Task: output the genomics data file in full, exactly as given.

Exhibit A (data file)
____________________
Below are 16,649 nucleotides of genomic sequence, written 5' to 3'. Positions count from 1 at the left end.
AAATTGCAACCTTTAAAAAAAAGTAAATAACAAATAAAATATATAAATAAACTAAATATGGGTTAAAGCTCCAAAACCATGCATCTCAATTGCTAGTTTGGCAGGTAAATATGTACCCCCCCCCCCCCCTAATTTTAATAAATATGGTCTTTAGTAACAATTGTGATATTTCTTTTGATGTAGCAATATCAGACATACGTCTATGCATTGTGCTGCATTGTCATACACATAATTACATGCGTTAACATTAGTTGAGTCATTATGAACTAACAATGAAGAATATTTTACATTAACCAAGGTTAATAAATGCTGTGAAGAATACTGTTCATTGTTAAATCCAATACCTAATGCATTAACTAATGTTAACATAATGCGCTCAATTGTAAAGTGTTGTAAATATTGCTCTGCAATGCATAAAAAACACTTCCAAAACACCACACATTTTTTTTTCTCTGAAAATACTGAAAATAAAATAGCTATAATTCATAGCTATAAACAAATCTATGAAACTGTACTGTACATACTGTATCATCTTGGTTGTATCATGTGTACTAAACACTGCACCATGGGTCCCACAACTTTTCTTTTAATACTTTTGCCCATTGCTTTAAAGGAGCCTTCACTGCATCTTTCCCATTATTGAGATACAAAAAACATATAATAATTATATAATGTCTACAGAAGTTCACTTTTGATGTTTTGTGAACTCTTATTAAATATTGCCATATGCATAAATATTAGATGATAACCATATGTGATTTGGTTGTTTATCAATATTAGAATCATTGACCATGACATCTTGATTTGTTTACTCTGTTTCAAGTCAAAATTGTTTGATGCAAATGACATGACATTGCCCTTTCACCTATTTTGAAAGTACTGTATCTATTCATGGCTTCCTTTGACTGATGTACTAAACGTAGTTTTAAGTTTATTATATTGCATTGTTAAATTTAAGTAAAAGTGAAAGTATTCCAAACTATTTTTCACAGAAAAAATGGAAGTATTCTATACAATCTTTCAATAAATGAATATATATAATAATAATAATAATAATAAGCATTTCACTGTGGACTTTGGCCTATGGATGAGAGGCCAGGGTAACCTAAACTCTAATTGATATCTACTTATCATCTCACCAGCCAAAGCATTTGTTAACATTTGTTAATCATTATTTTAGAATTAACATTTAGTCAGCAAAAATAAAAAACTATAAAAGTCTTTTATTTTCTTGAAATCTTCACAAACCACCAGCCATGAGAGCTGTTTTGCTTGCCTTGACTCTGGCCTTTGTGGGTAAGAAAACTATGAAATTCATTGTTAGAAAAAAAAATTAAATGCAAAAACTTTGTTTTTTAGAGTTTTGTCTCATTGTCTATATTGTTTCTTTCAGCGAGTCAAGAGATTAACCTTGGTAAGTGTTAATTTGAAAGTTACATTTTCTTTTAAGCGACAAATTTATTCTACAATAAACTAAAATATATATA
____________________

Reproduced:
Below are 16,649 nucleotides of genomic sequence, written 5' to 3'. Positions count from 1 at the left end.
AAATTGCAACCTTTAAAAAAAAGTAAATAACAAATAAAATATATAAATAAACTAAATATGGGTTAAAGCTCCAAAACCATGCATCTCAATTGCTAGTTTGGCAGGTAAATATGTACCCCCCCCCCCCCCTAATTTTAATAAATATGGTCTTTAGTAACAATTGTGATATTTCTTTTGATGTAGCAATATCAGACATACGTCTATGCATTGTGCTGCATTGTCATACACATAATTACATGCGTTAACATTAGTTGAGTCATTATGAACTAACAATGAAGAATATTTTACATTAACCAAGGTTAATAAATGCTGTGAAGAATACTGTTCATTGTTAAATCCAATACCTAATGCATTAACTAATGTTAACATAATGCGCTCAATTGTAAAGTGTTGTAAATATTGCTCTGCAATGCATAAAAAACACTTCCAAAACACCACACATTTTTTTTTCTCTGAAAATACTGAAAATAAAATAGCTATAATTCATAGCTATAAACAAATCTATGAAACTGTACTGTACATACTGTATCATCTTGGTTGTATCATGTGTACTAAACACTGCACCATGGGTCCCACAACTTTTCTTTTAATACTTTTGCCCATTGCTTTAAAGGAGCCTTCACTGCATCTTTCCCATTATTGAGATACAAAAAACATATAATAATTATATAATGTCTACAGAAGTTCACTTTTGATGTTTTGTGAACTCTTATTAAATATTGCCATATGCATAAATATTAGATGATAACCATATGTGATTTGGTTGTTTATCAATATTAGAATCATTGACCATGACATCTTGATTTGTTTACTCTGTTTCAAGTCAAAATTGTTTGATGCAAATGACATGACATTGCCCTTTCACCTATTTTGAAAGTACTGTATCTATTCATGGCTTCCTTTGACTGATGTACTAAACGTAGTTTTAAGTTTATTATATTGCATTGTTAAATTTAAGTAAAAGTGAAAGTATTCCAAACTATTTTTCACAGAAAAAATGGAAGTATTCTATACAATCTTTCAATAAATGAATATATATAATAATAATAATAATAATAAGCATTTCACTGTGGACTTTGGCCTATGGATGAGAGGCCAGGGTAACCTAAACTCTAATTGATATCTACTTATCATCTCACCAGCCAAAGCATTTGTTAACATTTGTTAATCATTATTTTAGAATTAACATTTAGTCAGCAAAAATAAAAAACTATAAAAGTCTTTTATTTTCTTGAAATCTTCACAAACCACCAGCCATGAGAGCTGTTTTGCTTGCCTTGACTCTGGCCTTTGTGGGTAAGAAAACTATGAAATTCATTGTTAGAAAAAAAAATTAAATGCAAAAACTTTGTTTTTTAGAGTTTTGTCTCATTGTCTATATTGTTTCTTTCAGCGAGTCAAGAGATTAACCTTGGTAAGTGTTAATTTGAAAGTTACATTTTCTTTTAAGCGACAAATTTATTCTACAATAAACTAAAATATATATA